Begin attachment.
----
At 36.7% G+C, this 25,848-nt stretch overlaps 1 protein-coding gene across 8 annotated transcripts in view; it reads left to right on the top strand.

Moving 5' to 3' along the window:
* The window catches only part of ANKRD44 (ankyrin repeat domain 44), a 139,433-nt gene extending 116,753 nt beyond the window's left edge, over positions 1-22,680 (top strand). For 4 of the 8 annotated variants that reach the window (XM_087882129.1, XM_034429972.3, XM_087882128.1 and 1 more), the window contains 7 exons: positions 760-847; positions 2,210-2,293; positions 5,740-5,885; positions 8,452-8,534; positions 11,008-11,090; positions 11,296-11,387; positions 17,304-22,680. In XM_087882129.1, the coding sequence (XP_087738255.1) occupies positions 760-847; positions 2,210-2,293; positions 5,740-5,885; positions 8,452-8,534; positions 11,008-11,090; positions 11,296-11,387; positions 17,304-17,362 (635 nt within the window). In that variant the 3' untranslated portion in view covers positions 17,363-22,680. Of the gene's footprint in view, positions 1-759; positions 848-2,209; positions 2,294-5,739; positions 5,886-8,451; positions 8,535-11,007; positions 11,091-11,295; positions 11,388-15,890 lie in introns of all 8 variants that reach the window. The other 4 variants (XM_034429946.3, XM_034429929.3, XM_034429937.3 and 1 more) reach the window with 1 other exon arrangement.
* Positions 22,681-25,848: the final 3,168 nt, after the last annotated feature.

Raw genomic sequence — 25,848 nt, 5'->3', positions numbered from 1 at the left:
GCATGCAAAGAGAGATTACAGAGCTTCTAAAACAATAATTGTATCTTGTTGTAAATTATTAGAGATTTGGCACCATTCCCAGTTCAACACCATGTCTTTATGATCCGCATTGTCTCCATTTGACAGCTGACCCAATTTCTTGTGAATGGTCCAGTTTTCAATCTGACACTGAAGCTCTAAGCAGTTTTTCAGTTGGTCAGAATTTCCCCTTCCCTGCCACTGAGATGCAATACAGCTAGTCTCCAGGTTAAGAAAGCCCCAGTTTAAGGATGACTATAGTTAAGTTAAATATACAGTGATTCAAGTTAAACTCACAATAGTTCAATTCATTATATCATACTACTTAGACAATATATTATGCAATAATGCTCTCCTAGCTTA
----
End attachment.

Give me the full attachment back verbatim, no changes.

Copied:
At 36.7% G+C, this 25,848-nt stretch overlaps 1 protein-coding gene across 8 annotated transcripts in view; it reads left to right on the top strand.

Moving 5' to 3' along the window:
* The window catches only part of ANKRD44 (ankyrin repeat domain 44), a 139,433-nt gene extending 116,753 nt beyond the window's left edge, over positions 1-22,680 (top strand). For 4 of the 8 annotated variants that reach the window (XM_087882129.1, XM_034429972.3, XM_087882128.1 and 1 more), the window contains 7 exons: positions 760-847; positions 2,210-2,293; positions 5,740-5,885; positions 8,452-8,534; positions 11,008-11,090; positions 11,296-11,387; positions 17,304-22,680. In XM_087882129.1, the coding sequence (XP_087738255.1) occupies positions 760-847; positions 2,210-2,293; positions 5,740-5,885; positions 8,452-8,534; positions 11,008-11,090; positions 11,296-11,387; positions 17,304-17,362 (635 nt within the window). In that variant the 3' untranslated portion in view covers positions 17,363-22,680. Of the gene's footprint in view, positions 1-759; positions 848-2,209; positions 2,294-5,739; positions 5,886-8,451; positions 8,535-11,007; positions 11,091-11,295; positions 11,388-15,890 lie in introns of all 8 variants that reach the window. The other 4 variants (XM_034429946.3, XM_034429929.3, XM_034429937.3 and 1 more) reach the window with 1 other exon arrangement.
* Positions 22,681-25,848: the final 3,168 nt, after the last annotated feature.

Raw genomic sequence — 25,848 nt, 5'->3', positions numbered from 1 at the left:
GCATGCAAAGAGAGATTACAGAGCTTCTAAAACAATAATTGTATCTTGTTGTAAATTATTAGAGATTTGGCACCATTCCCAGTTCAACACCATGTCTTTATGATCCGCATTGTCTCCATTTGACAGCTGACCCAATTTCTTGTGAATGGTCCAGTTTTCAATCTGACACTGAAGCTCTAAGCAGTTTTTCAGTTGGTCAGAATTTCCCCTTCCCTGCCACTGAGATGCAATACAGCTAGTCTCCAGGTTAAGAAAGCCCCAGTTTAAGGATGACTATAGTTAAGTTAAATATACAGTGATTCAAGTTAAACTCACAATAGTTCAATTCATTATATCATACTACTTAGACAATATATTATGCAATAATGCTCTCCTAGCTTA